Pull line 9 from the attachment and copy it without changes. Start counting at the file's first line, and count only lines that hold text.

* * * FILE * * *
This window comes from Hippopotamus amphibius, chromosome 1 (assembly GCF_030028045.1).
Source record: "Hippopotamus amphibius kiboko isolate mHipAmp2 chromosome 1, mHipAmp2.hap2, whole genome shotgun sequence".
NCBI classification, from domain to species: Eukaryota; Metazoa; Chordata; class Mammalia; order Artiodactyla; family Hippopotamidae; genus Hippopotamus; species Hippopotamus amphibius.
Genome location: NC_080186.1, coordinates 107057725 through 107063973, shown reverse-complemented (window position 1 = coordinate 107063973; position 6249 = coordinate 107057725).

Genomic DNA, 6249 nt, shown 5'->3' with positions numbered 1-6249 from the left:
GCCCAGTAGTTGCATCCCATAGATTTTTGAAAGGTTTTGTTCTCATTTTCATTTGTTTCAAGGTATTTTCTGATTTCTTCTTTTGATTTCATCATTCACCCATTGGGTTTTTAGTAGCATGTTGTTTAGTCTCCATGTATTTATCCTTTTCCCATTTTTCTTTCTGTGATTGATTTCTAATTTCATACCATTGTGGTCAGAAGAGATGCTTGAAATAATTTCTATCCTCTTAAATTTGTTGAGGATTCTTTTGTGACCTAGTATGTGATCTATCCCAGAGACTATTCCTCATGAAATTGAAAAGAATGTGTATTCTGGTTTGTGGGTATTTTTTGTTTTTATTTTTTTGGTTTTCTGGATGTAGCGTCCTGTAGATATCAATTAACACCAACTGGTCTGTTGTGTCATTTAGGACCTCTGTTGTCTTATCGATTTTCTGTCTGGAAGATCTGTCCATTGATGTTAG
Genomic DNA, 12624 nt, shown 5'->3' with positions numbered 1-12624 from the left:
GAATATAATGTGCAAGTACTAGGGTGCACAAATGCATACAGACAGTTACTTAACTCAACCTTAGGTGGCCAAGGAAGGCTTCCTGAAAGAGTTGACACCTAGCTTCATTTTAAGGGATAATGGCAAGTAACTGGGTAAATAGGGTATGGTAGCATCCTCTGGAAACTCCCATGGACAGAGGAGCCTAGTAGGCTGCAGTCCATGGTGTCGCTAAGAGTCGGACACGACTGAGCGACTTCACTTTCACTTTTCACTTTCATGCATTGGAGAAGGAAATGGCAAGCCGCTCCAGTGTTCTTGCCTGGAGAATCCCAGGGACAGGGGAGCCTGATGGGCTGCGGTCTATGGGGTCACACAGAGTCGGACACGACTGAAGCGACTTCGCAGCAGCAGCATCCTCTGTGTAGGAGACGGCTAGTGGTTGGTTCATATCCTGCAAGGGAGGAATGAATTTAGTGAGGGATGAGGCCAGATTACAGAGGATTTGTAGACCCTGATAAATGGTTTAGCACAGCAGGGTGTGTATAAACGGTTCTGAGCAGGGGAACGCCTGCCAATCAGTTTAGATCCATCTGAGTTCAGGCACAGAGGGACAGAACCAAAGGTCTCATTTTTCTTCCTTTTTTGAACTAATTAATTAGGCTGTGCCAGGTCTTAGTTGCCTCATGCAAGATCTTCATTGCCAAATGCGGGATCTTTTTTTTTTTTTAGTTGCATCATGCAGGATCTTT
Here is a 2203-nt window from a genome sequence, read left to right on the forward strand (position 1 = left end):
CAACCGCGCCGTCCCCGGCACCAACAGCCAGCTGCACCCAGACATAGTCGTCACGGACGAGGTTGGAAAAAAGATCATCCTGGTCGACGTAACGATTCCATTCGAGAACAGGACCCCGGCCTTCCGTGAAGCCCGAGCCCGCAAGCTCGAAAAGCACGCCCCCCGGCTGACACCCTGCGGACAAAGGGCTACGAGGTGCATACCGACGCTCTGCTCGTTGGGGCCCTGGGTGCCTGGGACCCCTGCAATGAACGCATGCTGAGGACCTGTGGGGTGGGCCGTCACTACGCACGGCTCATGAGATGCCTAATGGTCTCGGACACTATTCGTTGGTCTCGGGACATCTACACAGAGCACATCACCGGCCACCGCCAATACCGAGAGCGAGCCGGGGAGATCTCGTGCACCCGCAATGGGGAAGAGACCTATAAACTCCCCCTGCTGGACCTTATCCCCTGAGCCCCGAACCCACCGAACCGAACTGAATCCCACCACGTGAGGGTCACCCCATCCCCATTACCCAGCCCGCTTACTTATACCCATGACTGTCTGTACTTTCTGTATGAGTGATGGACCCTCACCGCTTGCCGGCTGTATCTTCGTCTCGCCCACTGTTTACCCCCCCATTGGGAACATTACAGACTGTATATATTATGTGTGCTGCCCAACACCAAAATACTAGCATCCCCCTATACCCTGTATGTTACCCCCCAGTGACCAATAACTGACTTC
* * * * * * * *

Here is a 2203-nt window from a genome sequence, read left to right on the forward strand (position 1 = left end):